Really, I love my job. It’s part of what I do to go to food & wine festivals, and the East Coast Food & Wine Festival was definitely a good one to go to. Although participation was from New Jersey only (I’d love to see some more East Coast there next year if they continue), the five NJ wineries who were represented at the festival were just enough for one afternoon. I had considered going for both days, but one day was just perfect for the number of participants.
I drove up with my friend Amy and her two friends Joanne and John (who are now my friends). Joanne and John have a farm in Gloucester County and are considering turning it into a winery so we had plenty to talk about on the trip up.
We began at the Laurita Winery tent. I particularly enjoyed their Pinot Gris and their ’05 Cabernet Sauvignon. You’ve got to love New Jersey. We have no pretense here and when I asked the girl serving us where I could dump my glass, she showed me the ground. Brilliant. We spent a good deal of the afternoon throwing wine on the ground. Not that it was bad wine, but if I really want to be able to taste wine until the end of the day, I’ve got to keep my head clear.
We moved on to a seminar given by Gary Pavlis titled “30 Minute Wine Expert.” Gary is an entertaining speaker and a great wine teacher. He teaches a course at Rutgers and entertained us with stories about the students who come to his class having done jello shots the night before and about the wine tasting that he set up with similarly priced NJ wines and French wines. He got the idea from George Taber’s Judgment in Paris.
Speaking of George Taber – I missed his lecture. We had the opportunity to sit with Gary Pavlis and talk to him while we ate. I then spent the rest of the afternoon looking around for Mr. Taber hoping to introduce myself and have him sign my copy of his book. Although he was there, I was never able to track him down.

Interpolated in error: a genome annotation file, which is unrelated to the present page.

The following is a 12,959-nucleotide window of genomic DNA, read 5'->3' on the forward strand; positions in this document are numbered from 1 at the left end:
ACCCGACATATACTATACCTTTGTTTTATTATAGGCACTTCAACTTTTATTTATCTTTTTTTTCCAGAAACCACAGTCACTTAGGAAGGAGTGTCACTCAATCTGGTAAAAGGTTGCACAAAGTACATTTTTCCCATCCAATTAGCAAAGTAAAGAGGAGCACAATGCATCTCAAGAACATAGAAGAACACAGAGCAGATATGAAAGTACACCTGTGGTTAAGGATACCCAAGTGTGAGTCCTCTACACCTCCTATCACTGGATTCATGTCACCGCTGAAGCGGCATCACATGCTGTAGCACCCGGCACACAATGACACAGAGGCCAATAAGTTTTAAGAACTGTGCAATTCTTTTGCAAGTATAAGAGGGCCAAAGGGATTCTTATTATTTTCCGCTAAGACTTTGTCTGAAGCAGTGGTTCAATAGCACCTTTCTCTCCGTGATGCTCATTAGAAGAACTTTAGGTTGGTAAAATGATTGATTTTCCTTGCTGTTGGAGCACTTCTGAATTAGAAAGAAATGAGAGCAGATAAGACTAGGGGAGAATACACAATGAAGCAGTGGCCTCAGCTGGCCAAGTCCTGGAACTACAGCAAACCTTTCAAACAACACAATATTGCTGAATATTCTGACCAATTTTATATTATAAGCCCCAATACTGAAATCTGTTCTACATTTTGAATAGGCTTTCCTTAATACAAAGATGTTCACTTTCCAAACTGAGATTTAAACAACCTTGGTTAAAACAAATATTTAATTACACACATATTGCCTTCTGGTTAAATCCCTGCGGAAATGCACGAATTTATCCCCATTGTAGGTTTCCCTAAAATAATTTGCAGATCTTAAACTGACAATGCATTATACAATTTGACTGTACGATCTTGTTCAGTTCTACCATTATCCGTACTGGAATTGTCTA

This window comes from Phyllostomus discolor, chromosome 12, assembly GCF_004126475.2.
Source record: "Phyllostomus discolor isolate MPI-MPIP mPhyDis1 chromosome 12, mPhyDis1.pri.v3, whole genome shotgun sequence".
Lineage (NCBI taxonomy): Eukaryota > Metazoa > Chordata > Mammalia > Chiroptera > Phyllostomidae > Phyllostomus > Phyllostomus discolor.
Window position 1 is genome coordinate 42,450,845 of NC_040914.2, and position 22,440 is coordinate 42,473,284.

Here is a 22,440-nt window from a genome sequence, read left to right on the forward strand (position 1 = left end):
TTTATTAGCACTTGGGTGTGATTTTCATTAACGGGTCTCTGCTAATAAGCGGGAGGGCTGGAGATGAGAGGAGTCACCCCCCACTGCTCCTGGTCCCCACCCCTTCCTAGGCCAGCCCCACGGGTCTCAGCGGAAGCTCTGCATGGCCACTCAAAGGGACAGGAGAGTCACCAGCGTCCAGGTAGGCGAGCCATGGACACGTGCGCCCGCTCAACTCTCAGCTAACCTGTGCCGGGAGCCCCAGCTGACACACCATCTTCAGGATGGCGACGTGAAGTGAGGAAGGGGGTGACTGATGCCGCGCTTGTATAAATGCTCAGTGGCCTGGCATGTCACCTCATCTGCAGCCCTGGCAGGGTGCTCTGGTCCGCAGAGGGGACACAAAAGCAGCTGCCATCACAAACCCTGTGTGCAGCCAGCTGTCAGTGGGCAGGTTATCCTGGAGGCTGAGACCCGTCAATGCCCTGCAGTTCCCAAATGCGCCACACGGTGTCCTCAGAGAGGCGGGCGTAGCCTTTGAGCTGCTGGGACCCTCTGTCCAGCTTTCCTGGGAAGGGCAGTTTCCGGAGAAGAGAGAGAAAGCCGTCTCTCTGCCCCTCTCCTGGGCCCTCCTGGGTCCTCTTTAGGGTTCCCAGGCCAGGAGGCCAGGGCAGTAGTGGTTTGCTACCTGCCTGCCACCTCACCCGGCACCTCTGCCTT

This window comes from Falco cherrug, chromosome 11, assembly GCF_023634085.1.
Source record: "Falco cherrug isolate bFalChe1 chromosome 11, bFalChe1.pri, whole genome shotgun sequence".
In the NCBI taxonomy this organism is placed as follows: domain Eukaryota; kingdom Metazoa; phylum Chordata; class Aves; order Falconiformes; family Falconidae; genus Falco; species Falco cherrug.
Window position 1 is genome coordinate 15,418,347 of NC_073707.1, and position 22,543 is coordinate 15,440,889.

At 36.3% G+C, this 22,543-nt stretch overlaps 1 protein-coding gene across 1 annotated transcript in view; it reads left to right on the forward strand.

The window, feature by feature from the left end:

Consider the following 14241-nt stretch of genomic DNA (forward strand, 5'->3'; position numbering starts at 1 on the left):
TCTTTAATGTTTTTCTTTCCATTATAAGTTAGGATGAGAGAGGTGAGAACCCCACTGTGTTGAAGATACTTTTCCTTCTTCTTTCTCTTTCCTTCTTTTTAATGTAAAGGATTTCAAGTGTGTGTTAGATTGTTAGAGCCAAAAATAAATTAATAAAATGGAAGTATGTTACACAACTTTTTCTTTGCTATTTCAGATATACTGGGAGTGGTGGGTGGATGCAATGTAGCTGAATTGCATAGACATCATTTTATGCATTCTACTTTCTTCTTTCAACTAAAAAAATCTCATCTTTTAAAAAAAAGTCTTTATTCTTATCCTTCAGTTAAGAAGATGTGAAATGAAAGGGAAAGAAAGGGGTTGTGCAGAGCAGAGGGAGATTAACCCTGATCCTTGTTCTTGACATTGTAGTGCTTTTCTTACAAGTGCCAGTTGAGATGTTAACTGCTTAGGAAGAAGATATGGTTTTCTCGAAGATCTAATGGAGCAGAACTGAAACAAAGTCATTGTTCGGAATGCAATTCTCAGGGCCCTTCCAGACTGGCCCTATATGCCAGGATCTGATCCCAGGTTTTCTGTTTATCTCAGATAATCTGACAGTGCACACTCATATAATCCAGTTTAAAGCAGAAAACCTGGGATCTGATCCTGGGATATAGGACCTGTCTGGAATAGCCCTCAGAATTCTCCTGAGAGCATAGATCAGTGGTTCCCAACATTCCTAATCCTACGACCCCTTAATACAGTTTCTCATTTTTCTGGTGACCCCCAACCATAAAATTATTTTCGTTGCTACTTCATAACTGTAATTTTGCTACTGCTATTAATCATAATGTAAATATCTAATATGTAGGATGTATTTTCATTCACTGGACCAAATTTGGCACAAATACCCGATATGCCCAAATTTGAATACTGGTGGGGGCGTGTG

The rest of the afternoon was spent eating some good food and tasting the wines from the other vineyards. Here are my favorites from each of the remaining vineyards.
Alba Vineyard – Alba’s winemaker George Altmaier personally took us through his selection of wines. I enjoyed the Dry Reisling, Old Mill Red, Syrah, and a dessert wine called Forbidden. I came home with a bottle of the Old Mill Red and the Forbidden.
Cape May Winery – Cape May’s Pinot Grigio, Victorian White, and Cabernet Franc were all enjoyable.
Hopewell Valley Vineyards – Hopewell hosted the event. I liked their Chambourcin and their Sangiovese.
Unionville Vineyards – Unionville had a Single Vineyard Chardonnay that they weren’t tasting in their tent, but we got to taste at Gary Pavlis’ seminar. It was very good. Very good. They also have a red called The Big O – a blend of Cab Franc and Cab Sauv – that was good. I came home with a bottle of it.
After tasting all the wines that these wineries had to offer, I have an even greater interest in discovering the rest of New Jersey’s wines. Not every wine was to my taste, but there were enough wines that I would buy and serve in my home to let me know there are more good ones out there.